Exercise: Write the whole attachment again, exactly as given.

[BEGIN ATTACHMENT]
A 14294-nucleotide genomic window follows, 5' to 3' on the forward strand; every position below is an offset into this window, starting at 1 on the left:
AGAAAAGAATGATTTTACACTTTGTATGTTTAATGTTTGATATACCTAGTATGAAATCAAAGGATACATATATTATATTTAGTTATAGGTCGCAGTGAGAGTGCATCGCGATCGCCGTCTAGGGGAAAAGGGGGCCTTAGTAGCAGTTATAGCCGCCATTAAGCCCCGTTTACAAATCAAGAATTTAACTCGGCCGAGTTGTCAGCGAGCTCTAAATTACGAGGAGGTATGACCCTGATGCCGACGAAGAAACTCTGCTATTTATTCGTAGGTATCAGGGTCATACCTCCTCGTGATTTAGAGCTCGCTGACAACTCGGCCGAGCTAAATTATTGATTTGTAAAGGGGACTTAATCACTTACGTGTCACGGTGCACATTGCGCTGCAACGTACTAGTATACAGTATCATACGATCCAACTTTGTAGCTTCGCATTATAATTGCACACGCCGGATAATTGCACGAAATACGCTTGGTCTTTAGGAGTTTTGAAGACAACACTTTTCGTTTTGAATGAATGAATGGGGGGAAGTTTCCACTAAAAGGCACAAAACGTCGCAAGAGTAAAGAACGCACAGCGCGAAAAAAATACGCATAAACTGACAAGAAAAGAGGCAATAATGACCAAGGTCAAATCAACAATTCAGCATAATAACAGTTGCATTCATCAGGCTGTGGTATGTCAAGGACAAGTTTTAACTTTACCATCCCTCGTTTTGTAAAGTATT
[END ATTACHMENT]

A 14294-nucleotide genomic window follows, 5' to 3' on the forward strand; every position below is an offset into this window, starting at 1 on the left:
AGAAAAGAATGATTTTACACTTTGTATGTTTAATGTTTGATATACCTAGTATGAAATCAAAGGATACATATATTATATTTAGTTATAGGTCGCAGTGAGAGTGCATCGCGATCGCCGTCTAGGGGAAAAGGGGGCCTTAGTAGCAGTTATAGCCGCCATTAAGCCCCGTTTACAAATCAAGAATTTAACTCGGCCGAGTTGTCAGCGAGCTCTAAATTACGAGGAGGTATGACCCTGATGCCGACGAAGAAACTCTGCTATTTATTCGTAGGTATCAGGGTCATACCTCCTCGTGATTTAGAGCTCGCTGACAACTCGGCCGAGCTAAATTATTGATTTGTAAAGGGGACTTAATCACTTACGTGTCACGGTGCACATTGCGCTGCAACGTACTAGTATACAGTATCATACGATCCAACTTTGTAGCTTCGCATTATAATTGCACACGCCGGATAATTGCACGAAATACGCTTGGTCTTTAGGAGTTTTGAAGACAACACTTTTCGTTTTGAATGAATGAATGGGGGGAAGTTTCCACTAAAAGGCACAAAACGTCGCAAGAGTAAAGAACGCACAGCGCGAAAAAAATACGCATAAACTGACAAGAAAAGAGGCAATAATGACCAAGGTCAAATCAACAATTCAGCATAATAACAGTTGCATTCATCAGGCTGTGGTATGTCAAGGACAAGTTTTAACTTTACCATCCCTCGTTTTGTAAAGTATT